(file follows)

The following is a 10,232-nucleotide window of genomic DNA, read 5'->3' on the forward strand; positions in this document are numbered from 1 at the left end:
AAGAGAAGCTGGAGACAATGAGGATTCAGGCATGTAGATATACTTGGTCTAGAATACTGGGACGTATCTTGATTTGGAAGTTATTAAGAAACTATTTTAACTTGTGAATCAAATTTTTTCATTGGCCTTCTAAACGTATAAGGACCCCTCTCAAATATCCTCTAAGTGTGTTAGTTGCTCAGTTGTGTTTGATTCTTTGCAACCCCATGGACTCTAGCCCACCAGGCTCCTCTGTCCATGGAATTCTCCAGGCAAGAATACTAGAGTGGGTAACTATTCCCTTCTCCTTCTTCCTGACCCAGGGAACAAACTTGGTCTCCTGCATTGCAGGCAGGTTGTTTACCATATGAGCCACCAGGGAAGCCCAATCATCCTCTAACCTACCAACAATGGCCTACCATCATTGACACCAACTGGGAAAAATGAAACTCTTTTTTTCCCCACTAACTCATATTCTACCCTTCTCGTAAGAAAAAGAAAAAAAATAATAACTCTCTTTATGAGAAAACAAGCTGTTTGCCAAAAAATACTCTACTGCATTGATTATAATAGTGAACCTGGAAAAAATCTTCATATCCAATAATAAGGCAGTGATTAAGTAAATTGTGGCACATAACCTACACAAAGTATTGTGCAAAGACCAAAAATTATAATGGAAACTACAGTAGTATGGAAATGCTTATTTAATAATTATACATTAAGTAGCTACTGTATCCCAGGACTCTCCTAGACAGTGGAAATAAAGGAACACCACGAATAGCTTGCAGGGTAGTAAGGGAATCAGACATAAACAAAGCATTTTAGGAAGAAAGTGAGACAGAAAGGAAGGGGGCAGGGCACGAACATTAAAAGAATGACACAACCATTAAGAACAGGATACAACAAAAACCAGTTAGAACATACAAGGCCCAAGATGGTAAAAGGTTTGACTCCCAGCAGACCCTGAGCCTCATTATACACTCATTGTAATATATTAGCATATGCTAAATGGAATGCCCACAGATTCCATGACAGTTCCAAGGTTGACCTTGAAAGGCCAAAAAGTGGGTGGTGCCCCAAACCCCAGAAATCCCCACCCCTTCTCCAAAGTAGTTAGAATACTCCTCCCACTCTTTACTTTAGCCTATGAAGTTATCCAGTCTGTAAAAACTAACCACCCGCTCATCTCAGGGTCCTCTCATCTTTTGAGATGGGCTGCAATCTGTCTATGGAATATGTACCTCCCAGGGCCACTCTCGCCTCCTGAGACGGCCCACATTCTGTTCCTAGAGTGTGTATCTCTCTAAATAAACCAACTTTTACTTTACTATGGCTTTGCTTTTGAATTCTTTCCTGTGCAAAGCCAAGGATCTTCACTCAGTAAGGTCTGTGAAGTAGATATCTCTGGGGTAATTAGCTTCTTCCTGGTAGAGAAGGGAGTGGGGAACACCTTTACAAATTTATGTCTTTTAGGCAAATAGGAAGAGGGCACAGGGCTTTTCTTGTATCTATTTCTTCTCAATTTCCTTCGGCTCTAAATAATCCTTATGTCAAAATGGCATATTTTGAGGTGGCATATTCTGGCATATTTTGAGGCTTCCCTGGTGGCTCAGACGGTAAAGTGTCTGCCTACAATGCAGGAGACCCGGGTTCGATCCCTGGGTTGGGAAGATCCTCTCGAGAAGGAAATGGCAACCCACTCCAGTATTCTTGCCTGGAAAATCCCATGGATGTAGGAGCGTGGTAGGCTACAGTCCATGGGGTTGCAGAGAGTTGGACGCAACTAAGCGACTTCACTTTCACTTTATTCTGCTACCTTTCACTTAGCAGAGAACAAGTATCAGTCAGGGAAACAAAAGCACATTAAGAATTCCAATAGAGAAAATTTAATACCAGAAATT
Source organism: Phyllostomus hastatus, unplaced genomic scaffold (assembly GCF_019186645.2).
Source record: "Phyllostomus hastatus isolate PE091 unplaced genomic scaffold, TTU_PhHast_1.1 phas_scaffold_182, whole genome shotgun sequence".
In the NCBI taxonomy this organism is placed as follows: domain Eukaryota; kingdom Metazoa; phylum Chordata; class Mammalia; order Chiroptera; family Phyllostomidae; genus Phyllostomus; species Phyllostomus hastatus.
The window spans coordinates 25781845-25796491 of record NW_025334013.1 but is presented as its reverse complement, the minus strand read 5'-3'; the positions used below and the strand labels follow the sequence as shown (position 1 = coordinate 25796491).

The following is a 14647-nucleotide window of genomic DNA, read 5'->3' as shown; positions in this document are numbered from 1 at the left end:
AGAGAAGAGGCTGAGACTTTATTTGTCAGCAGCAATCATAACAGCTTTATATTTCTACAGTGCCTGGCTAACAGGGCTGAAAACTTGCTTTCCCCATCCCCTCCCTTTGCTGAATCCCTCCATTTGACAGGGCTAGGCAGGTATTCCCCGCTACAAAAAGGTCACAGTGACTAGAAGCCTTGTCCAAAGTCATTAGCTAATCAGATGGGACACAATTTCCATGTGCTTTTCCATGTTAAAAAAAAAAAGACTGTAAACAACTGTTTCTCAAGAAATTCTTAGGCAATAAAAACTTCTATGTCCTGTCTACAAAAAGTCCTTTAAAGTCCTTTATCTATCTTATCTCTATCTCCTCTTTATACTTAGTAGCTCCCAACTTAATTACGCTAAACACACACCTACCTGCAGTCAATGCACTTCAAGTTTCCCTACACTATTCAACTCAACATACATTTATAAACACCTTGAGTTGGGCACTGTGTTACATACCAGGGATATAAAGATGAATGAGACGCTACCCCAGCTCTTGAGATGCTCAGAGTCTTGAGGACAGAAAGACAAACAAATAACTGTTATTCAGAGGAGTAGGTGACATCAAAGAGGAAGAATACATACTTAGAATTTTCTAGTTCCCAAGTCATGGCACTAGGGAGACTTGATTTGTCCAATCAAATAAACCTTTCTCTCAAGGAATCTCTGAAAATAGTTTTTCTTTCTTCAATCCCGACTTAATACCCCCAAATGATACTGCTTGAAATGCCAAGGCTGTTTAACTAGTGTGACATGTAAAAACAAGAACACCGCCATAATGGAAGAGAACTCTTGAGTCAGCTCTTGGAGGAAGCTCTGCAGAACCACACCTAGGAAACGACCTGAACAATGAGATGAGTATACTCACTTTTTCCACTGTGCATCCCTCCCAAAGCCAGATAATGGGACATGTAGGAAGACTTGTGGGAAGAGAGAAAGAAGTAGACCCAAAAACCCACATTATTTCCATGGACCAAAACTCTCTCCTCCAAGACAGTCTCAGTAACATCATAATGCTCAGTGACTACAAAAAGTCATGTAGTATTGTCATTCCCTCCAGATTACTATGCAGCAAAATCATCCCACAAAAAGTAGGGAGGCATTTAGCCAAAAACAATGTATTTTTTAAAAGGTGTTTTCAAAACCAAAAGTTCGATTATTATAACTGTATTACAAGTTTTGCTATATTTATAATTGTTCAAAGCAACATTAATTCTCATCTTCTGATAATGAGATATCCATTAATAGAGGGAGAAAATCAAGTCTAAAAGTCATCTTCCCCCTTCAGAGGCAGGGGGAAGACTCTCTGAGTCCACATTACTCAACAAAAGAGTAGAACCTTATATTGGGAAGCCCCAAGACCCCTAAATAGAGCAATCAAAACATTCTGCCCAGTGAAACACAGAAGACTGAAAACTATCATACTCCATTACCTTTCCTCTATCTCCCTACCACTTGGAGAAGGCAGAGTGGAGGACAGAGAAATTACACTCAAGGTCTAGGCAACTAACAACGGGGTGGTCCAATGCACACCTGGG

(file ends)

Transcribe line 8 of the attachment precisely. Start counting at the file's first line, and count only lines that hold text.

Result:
AGAGAAGAGGCTGAGACTTTATTTGTCAGCAGCAATCATAACAGCTTTATATTTCTACAGTGCCTGGCTAACAGGGCTGAAAACTTGCTTTCCCCATCCCCTCCCTTTGCTGAATCCCTCCATTTGACAGGGCTAGGCAGGTATTCCCCGCTACAAAAAGGTCACAGTGACTAGAAGCCTTGTCCAAAGTCATTAGCTAATCAGATGGGACACAATTTCCATGTGCTTTTCCATGTTAAAAAAAAAAAGACTGTAAACAACTGTTTCTCAAGAAATTCTTAGGCAATAAAAACTTCTATGTCCTGTCTACAAAAAGTCCTTTAAAGTCCTTTATCTATCTTATCTCTATCTCCTCTTTATACTTAGTAGCTCCCAACTTAATTACGCTAAACACACACCTACCTGCAGTCAATGCACTTCAAGTTTCCCTACACTATTCAACTCAACATACATTTATAAACACCTTGAGTTGGGCACTGTGTTACATACCAGGGATATAAAGATGAATGAGACGCTACCCCAGCTCTTGAGATGCTCAGAGTCTTGAGGACAGAAAGACAAACAAATAACTGTTATTCAGAGGAGTAGGTGACATCAAAGAGGAAGAATACATACTTAGAATTTTCTAGTTCCCAAGTCATGGCACTAGGGAGACTTGATTTGTCCAATCAAATAAACCTTTCTCTCAAGGAATCTCTGAAAATAGTTTTTCTTTCTTCAATCCCGACTTAATACCCCCAAATGATACTGCTTGAAATGCCAAGGCTGTTTAACTAGTGTGACATGTAAAAACAAGAACACCGCCATAATGGAAGAGAACTCTTGAGTCAGCTCTTGGAGGAAGCTCTGCAGAACCACACCTAGGAAACGACCTGAACAATGAGATGAGTATACTCACTTTTTCCACTGTGCATCCCTCCCAAAGCCAGATAATGGGACATGTAGGAAGACTTGTGGGAAGAGAGAAAGAAGTAGACCCAAAAACCCACATTATTTCCATGGACCAAAACTCTCTCCTCCAAGACAGTCTCAGTAACATCATAATGCTCAGTGACTACAAAAAGTCATGTAGTATTGTCATTCCCTCCAGATTACTATGCAGCAAAATCATCCCACAAAAAGTAGGGAGGCATTTAGCCAAAAACAATGTATTTTTTAAAAGGTGTTTTCAAAACCAAAAGTTCGATTATTATAACTGTATTACAAGTTTTGCTATATTTATAATTGTTCAAAGCAACATTAATTCTCATCTTCTGATAATGAGATATCCATTAATAGAGGGAGAAAATCAAGTCTAAAAGTCATCTTCCCCCTTCAGAGGCAGGGGGAAGACTCTCTGAGTCCACATTACTCAACAAAAGAGTAGAACCTTATATTGGGAAGCCCCAAGACCCCTAAATAGAGCAATCAAAACATTCTGCCCAGTGAAACACAGAAGACTGAAAACTATCATACTCCATTACCTTTCCTCTATCTCCCTACCACTTGGAGAAGGCAGAGTGGAGGACAGAGAAATTACACTCAAGGTCTAGGCAACTAACAACGGGGTGGTCCAATGCACACCTGGG